Conversation with Ichiro Iwasaki

© Marco Covi

In a new collaboration with Arper, Tokyo designer Ichiro Iwasaki interprets and extends Arper philosophy and design concepts to create a family of ottomans called Pix. They create a lively yet balanced landscape based on color, size, placement and the spaces in-between.

Some of Iwasaki’s thoughts on Design:

On creativity: “I believe we should consciously construct a creative condition in which we search without trying to produce solutions. As we witness reactions within ourselves honestly and keep questioning sincerely, I think we will finally grasp something inside that transcends mere knowledge or experience.”

On wisdom: “We seem to think that having lots of information, processing it instantly, and cramming it into our heads is the most important thing. But there’s a problem there. What is necessary is not knowledge but wisdom. It’s not the not the amount of information but the approach to problems that matters.”

On balance: “The times have changed. The era in which things could be made easily and endlessly is over. To generalize: it is because we are in a transitional period of civilization that we need to maintain a balance between intelligence and sensibility.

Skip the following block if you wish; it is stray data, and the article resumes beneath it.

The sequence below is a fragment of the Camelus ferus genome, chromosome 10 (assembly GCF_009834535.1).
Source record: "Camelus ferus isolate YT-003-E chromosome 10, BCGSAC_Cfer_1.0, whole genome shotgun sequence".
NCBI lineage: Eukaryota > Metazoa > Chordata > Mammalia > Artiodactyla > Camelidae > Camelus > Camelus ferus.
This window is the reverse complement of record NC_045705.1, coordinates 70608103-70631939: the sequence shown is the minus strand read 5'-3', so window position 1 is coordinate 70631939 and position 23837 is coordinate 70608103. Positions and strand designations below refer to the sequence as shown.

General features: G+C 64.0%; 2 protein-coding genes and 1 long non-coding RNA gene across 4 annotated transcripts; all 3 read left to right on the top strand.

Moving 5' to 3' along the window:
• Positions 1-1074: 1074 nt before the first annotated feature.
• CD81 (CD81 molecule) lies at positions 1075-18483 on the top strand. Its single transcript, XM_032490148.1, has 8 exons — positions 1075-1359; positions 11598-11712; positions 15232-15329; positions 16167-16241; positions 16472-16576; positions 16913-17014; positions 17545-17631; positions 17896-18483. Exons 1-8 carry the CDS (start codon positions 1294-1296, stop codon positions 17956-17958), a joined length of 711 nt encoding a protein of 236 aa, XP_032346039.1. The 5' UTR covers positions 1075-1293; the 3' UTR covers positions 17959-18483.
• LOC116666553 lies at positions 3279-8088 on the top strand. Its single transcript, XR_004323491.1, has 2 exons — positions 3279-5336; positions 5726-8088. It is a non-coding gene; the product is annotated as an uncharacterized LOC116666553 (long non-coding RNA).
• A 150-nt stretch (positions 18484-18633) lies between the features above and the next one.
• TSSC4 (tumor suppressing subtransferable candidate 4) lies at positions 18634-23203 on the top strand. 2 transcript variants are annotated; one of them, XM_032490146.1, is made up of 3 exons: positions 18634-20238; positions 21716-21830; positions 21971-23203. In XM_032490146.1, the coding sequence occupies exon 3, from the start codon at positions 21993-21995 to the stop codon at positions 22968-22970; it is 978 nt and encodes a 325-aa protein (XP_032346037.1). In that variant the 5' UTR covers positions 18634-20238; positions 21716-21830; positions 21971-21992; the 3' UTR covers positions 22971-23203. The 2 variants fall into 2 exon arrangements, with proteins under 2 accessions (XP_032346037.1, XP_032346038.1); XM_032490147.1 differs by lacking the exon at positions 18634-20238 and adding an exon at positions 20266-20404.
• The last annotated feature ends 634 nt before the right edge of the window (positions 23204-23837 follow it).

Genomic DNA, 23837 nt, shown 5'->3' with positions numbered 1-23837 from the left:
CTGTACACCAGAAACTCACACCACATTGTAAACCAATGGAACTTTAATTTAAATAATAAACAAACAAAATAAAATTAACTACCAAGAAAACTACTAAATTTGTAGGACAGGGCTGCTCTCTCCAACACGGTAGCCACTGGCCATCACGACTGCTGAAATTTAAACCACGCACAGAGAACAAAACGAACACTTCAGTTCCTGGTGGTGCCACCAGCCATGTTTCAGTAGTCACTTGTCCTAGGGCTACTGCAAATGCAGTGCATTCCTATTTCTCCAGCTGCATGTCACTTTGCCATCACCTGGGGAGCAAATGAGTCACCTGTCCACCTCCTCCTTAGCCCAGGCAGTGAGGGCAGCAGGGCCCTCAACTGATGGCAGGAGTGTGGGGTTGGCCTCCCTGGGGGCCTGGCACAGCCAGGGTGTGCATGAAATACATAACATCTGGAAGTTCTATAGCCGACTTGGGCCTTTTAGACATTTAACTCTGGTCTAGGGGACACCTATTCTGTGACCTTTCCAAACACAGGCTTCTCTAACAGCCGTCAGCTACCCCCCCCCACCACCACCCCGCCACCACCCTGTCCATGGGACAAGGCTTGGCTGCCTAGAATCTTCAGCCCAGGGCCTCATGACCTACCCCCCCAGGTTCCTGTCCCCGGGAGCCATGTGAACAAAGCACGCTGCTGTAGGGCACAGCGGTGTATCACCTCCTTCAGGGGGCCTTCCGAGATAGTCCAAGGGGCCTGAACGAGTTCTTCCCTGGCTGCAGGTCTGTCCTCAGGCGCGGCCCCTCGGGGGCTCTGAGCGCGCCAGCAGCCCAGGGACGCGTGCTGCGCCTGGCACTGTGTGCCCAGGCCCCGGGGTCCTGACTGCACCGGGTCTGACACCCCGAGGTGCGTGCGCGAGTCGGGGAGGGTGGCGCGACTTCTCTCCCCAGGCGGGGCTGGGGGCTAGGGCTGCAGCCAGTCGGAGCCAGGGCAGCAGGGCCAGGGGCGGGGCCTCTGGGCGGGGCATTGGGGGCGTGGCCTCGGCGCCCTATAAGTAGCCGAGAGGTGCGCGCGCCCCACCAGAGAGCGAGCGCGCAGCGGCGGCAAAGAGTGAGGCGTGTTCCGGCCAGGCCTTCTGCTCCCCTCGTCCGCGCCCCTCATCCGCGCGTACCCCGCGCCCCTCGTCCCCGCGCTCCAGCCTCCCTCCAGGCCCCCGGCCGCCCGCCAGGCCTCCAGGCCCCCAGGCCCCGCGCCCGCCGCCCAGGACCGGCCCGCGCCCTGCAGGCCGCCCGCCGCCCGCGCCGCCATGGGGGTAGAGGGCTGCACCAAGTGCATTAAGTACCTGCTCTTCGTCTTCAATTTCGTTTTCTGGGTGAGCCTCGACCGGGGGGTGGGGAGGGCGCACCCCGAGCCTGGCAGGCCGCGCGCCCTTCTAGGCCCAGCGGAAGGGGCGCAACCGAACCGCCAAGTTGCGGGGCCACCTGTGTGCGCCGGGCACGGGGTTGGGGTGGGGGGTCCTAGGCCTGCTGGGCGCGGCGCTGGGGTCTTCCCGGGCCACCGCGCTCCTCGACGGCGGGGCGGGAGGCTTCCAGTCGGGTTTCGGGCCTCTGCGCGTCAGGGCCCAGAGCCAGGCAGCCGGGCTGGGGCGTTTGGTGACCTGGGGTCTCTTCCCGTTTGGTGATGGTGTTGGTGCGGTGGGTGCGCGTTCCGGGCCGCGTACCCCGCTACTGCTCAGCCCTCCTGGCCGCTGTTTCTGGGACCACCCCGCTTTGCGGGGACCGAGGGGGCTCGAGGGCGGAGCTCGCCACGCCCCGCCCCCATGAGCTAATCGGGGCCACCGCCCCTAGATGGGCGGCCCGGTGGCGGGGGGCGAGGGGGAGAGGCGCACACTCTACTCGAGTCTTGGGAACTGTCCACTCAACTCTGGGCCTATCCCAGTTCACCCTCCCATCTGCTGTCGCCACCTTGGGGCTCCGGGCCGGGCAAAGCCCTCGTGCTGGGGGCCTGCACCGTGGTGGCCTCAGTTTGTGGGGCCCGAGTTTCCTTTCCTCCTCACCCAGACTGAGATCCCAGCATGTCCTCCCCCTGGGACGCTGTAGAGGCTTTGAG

On ethics: “It is important to value ethics and sensibility over logic. It is important for designers to think and care about these things.”

On thinking: “I’d be happy if designers could sense rather than think. If you are able to sense things, you can be a creator who has the potential to develop yourself.”

On questioning: “I don’t look for answers to questions such as, “What is design?” and “What should I do?” I believe questioning is designing. The most important thing is to face the question sincerely.”

On time: “It’s not right to make a frying pan that may be used for 10, 20 or even 30 years in a week or two; they just can’t be made so easily. I believe that the time spent designing a product and the longevity of a product should be proportional to a certain degree.”

On chaos: “Japanese people tend to use chaos in a negative sense—a state where nothing is organized, an undesirable state of confusion, or a state of incompletion. For a long time I resisted accepting a chaotic state within myself, but one day I realized the meaninglessness of forcing solutions. Perversely, this has made me see things that I couldn’t see before, organized my thoughts and led me closer to solutions.”

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